The concerns are not unfounded. The private capex cycle has only gone from bad to worse: from a CAGR of 49% in FY05-08 to 13% in FY09-12 and plummeting to a low of 4% over FY13-17. Gross fixed capital formation as a percentage of GDP has fallen from 32% to 29% in the first half of FY18. Public investment, too, has fallen from 32% of GDP to less than 28% “The country’s chief economic advisor, Arvind Subramanian and also the vice-chairman of Niti Aayog, Dr. Rajiv Kumar on numerous occasions have mentioned that a public investment revival will give the much needed boost, but their advice is falling on deaf ears. Instead of vision and lectures on reforms, the powers that be need to put in place a policy outline to spur demand,” adds Alagh.
Despite the growth chimera and the botched-up demonetisation move, the market was largely fixated on the supply-side interventions that the government ended up dishing out: such as the ease of doing business and the introduction of the Goods and Services Tax (GST). But the reality is that it was a benign macro environment that helped the government navigate the past four years. A softening of rates in the US and subdued oil prices helped keep the fisc in check. While the US kept the Fed rate at 0.25% for a good part between 2008 and December 2016, the Reserve Bank of India (RBI) pared the benchmark repo rate from a high of 8% in 2014 to the current 6%. But the party is slowly coming to an end with the Fed hiking rates back to 1.5% on signs of a strong recovery, aided by corporate tax cuts (See: An interesting phase begins). The RBI, too, despite holding on to rates has been quite hawkish about growing inflationary pressure, led by the recent hike in minimum support price, rising crude and the risk of lower GST collection.
Sharma feels the government was plain lucky to have hit the purple patch. “India’s macro improvement was not because of any great economic decisions. It was due to a single factor called oil. As a result, you got lower inflation, lower rates, and a manageable current account deficit. But now the entire virtuous cycle has played out. The lucky trade is over,” says Sharma.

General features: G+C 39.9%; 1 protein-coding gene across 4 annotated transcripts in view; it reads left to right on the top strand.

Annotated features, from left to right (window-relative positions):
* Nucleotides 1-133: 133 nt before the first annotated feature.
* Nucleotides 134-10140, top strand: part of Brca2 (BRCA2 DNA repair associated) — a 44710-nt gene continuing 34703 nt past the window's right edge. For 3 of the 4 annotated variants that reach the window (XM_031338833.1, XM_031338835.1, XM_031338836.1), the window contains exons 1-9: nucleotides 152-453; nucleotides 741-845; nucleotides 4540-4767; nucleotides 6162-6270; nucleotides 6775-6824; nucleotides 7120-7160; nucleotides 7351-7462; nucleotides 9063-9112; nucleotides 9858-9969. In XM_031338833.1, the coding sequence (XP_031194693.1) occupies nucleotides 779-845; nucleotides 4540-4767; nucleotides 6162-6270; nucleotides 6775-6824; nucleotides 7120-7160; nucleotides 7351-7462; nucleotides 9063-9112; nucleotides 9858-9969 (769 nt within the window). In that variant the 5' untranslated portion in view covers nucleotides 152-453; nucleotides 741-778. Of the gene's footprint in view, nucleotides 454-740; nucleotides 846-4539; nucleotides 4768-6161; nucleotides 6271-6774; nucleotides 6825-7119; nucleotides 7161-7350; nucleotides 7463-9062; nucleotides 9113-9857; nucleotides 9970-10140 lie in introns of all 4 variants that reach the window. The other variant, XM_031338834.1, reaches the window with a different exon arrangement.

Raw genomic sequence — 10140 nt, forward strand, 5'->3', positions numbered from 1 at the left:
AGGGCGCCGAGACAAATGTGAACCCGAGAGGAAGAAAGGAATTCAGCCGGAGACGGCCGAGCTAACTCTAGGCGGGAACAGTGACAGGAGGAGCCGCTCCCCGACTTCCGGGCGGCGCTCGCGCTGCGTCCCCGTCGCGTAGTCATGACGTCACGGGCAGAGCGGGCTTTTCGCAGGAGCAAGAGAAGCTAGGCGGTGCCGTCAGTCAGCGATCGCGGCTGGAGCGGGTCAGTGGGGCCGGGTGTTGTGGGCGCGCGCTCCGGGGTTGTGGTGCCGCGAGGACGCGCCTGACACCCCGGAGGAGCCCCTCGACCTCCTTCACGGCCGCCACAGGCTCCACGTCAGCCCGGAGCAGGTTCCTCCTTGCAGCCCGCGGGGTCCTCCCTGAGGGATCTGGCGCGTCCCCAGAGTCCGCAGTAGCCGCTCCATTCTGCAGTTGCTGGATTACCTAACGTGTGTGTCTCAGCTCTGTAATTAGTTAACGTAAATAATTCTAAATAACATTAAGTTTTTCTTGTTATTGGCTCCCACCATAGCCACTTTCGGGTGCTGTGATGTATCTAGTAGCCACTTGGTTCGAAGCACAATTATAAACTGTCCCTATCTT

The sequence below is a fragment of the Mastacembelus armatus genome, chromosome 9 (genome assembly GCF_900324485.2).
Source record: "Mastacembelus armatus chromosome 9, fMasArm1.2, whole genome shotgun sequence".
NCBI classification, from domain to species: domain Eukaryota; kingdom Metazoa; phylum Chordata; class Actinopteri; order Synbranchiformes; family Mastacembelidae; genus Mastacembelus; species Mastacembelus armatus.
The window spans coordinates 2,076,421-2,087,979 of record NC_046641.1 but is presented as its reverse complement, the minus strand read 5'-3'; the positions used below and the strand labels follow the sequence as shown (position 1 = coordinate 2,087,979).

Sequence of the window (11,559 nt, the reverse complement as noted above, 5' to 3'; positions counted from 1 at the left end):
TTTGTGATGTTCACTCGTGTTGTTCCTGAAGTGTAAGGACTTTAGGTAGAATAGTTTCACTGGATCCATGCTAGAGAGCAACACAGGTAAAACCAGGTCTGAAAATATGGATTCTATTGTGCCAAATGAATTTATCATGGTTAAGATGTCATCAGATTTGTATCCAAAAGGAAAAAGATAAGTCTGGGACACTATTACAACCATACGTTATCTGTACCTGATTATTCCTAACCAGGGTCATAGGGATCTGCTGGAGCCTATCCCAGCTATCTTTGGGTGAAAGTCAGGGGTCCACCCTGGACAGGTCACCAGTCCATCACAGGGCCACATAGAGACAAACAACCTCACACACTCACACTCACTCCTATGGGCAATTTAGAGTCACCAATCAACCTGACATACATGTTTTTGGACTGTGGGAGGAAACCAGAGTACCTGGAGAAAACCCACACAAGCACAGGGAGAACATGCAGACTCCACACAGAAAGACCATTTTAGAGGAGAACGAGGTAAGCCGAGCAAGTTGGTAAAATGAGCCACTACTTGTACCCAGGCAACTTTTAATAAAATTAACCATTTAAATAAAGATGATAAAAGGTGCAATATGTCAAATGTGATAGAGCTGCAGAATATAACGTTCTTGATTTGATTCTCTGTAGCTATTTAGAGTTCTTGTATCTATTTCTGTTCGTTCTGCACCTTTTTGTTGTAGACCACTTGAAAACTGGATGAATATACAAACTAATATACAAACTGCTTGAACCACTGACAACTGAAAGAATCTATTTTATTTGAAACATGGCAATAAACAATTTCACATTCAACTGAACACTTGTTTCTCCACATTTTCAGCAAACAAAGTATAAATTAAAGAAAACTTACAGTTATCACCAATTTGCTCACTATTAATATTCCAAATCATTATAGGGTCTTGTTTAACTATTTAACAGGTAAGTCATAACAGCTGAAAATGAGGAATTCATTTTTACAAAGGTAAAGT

When the BJP stormed into power in May 2014, crude prices were hovering around $108 a barrel, which by the start of 2015 fell 57% to $47 a barrel. The government conveniently used the fall to buttress its own coffers without passing on the benefit to the end consumer. But since 2015, crude prices have bounced back to $60 levels. In between, the government had hiked excise duty on petrol and diesel thrice; however its overall impact wasn’t felt on inflation. But now the government is in a spot. The Centre had reduced LPG/kerosene subsidy in FY18 to Rs.244 billion and has provided for FY19 subsidy provision at Rs.249 billion, assuming oil to be less than $60/bbl. According to the Petroleum Planning & Analysis Cell, a $10 surge in crude price will increase the subsidy by about $2 billion (0.08% of GDP) if fuel prices are unchanged. Correspondingly, a Rs.1 cut in excise duty will slash government’s revenue collections by $2 billion (0.1% of GDP). Also, given that petrol and diesel have a combined weight of 2.3% in the CPI basket, a 10% rise in crude oil price will result in inflation spiking up by nearly 25 basis points, were the Centre to pass on the full increase to consumers. Not surprising that bond investors are feeling more jittery than their equity counterparts about the government’s predicament. Post demonetisation, the benchmark 10-year yield, which had fallen to 6.2% at the end of 2016, surged to a high of 7.82%, and is currently hovering around 7.65% (See: A study in contrast). Sanjeev Prasad, MD and co-head of Kotak Institutional Equities, says, “Bond investors are less forgiving when it comes to macro changes as yields react much faster than equities. Further, equity investors have generally been attuned to good news thus far and are, hence, ignoring the ominous signs.”